CEO and founder of SOUKRA
Pauline Eveillard is a mission-driven entrepreneur who connects with an international community, forging unexpected, yet strong relationships. She is the CEO and founder of SOUKRA, an e-commerce platform that celebrates goods and apparel from Tunisia’s creative community. Her entrepreneurial spirit was ignited when living in Tunisia as a Fulbright fellow, where she embraced new opportunities and established lifelong connections in Tunisia. She has applied that entrepreneurial mindset throughout her career.
In 2010, while working at the international preservation non-profit, World Monuments Fund, she launched Fouta Lifestyle, importing and e-retailing the Tunisian fouta, a versatile 100% cotton fabric, after noticing a void in the US market. In 2016, she left WMF to rebrand Fouta Lifestyle into SOUKRA, expanding into new collections from Tunisian designers, artisans, and entrepreneurs, many who have launched since the Arab Spring. Pauline recognizes opportunities for growth and fosters deep connections through initiatives centered on core values and engagement strategies
Pauline is a curious, solutions-driven, compassionate and agile entrepreneur. She is committed to fostering mutual understanding between cultures through her work celebrating and showcasing Tunisia’s creative community. She is always learning and maintains a high level of integrity.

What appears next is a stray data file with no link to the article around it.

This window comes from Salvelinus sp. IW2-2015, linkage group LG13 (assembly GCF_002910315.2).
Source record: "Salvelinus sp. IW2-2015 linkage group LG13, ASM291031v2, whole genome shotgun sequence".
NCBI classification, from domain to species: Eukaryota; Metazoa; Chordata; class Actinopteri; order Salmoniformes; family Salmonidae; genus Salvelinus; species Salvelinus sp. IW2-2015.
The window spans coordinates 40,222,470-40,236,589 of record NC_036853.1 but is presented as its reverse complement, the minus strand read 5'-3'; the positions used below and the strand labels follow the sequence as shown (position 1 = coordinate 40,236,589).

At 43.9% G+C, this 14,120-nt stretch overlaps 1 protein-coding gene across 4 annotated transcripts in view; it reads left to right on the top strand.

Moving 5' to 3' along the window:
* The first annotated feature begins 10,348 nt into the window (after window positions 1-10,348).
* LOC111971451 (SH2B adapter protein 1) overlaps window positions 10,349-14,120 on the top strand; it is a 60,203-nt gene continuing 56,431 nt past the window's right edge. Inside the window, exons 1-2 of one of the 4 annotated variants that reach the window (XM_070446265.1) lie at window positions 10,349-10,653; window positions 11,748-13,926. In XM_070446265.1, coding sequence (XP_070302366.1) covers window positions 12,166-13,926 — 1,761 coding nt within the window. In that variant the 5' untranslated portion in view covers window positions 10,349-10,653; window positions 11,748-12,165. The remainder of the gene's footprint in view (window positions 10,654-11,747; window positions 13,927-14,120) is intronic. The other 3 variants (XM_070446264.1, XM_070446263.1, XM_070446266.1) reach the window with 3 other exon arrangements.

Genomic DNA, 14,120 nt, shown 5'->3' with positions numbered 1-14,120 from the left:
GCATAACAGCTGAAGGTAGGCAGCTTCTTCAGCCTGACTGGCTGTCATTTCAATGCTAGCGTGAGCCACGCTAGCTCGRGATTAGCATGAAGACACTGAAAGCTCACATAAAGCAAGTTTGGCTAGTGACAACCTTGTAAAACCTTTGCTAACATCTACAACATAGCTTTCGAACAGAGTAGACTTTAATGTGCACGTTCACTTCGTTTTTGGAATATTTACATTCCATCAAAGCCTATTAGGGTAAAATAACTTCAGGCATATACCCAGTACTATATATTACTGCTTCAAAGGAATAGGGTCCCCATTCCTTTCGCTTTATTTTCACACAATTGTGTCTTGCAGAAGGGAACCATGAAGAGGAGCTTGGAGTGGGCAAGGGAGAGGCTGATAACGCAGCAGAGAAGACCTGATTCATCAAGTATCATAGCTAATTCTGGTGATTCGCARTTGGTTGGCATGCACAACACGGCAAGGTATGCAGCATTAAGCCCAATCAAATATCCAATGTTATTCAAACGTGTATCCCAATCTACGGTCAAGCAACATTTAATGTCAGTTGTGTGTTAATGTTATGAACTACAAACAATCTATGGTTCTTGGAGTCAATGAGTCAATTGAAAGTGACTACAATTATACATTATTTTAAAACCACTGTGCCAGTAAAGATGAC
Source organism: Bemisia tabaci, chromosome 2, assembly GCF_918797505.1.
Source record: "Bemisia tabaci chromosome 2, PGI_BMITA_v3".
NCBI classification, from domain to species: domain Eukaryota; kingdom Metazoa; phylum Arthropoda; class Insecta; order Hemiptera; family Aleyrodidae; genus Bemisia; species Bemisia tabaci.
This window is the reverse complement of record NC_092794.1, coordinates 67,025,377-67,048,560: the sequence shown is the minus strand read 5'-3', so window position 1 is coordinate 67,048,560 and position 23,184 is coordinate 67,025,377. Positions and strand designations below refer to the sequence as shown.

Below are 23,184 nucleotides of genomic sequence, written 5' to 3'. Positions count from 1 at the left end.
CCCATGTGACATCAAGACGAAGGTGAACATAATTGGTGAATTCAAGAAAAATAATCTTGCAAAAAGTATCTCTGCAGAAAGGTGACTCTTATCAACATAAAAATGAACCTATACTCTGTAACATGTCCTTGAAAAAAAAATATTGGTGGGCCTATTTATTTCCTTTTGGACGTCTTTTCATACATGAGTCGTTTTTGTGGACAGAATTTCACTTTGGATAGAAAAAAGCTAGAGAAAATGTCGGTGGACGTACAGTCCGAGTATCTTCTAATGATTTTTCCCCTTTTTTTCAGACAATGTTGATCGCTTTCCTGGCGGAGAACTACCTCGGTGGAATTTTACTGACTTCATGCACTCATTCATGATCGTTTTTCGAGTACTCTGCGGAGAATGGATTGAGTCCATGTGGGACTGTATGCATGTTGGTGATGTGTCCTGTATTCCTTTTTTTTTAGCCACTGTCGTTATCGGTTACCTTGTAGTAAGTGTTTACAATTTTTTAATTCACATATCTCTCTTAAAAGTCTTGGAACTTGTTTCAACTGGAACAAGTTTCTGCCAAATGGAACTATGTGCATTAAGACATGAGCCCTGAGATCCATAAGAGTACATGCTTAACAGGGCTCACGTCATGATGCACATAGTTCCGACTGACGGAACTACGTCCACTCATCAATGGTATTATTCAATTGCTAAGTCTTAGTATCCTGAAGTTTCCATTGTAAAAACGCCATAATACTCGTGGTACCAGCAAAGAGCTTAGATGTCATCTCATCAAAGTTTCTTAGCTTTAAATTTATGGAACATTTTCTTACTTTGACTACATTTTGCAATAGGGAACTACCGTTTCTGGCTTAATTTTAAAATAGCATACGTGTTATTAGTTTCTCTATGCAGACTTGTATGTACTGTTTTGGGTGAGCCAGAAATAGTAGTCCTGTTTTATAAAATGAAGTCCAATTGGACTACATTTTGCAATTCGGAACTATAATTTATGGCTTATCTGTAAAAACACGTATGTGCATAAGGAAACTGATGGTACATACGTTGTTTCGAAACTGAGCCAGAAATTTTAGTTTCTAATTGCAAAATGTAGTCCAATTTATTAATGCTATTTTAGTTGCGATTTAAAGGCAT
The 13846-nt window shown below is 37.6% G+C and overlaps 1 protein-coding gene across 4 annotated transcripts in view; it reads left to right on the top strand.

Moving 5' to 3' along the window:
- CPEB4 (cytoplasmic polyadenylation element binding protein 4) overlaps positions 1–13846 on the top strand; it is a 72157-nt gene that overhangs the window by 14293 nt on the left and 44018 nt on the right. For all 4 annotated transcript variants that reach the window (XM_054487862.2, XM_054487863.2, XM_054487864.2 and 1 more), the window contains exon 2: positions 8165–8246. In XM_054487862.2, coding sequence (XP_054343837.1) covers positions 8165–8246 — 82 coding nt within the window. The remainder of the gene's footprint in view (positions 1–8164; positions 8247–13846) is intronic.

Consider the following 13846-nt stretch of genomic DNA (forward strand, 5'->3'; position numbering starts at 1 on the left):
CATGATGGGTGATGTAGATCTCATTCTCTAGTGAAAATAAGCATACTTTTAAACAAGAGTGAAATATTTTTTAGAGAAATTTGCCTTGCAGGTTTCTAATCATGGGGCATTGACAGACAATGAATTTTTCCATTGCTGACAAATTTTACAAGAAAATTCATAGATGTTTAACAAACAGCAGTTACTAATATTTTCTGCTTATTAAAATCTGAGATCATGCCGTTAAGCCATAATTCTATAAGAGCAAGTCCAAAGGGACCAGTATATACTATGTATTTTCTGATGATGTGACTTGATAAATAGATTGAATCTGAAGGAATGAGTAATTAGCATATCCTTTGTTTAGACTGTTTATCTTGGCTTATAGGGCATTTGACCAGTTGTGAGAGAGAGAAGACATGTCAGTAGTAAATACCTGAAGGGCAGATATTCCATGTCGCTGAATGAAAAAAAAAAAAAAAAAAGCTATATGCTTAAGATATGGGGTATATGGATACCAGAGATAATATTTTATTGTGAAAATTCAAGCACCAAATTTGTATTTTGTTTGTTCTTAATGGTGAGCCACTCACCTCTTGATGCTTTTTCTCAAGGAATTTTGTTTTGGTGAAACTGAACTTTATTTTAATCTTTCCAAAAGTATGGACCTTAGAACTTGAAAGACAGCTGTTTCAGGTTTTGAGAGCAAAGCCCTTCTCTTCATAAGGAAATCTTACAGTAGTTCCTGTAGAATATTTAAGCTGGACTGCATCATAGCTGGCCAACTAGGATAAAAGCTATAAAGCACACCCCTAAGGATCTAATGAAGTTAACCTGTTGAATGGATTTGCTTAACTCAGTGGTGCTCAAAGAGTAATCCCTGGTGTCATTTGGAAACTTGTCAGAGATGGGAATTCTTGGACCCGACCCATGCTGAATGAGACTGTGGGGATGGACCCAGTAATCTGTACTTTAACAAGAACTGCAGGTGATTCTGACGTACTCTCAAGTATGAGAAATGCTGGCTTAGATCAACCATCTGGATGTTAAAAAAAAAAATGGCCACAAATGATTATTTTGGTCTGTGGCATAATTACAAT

My mother is my female role model. She worked on Wall Street her entire career, focusing on mid-size retail brands. As a child, I didn’t think anything of it. She would always be home at 7pm for us to have dinner together. She and my father would split time going to my volleyball games. She was always there for the family, and supported my endeavors, whatever they were. She taught me to stay true to myself; to follow my own path, passions, interests, and strengths. And with that, I was able to take on challenges, make mistakes, get experiences, and learn from it all. She stands firm and with integrity in who she is, and has taught me to do the same
To no surprise, one of my favorite places to visit is Tunisia. For the people, places and stories I continue to explore. I also enjoy returning to New York to spend time with family, and places that bring back memories of my childhood, such as the Hudson Valley, New York, Brittany, France, and Gloucester, Massachusetts. When not traveling, I visit museums and different neighborhoods in San Francisco, where I live.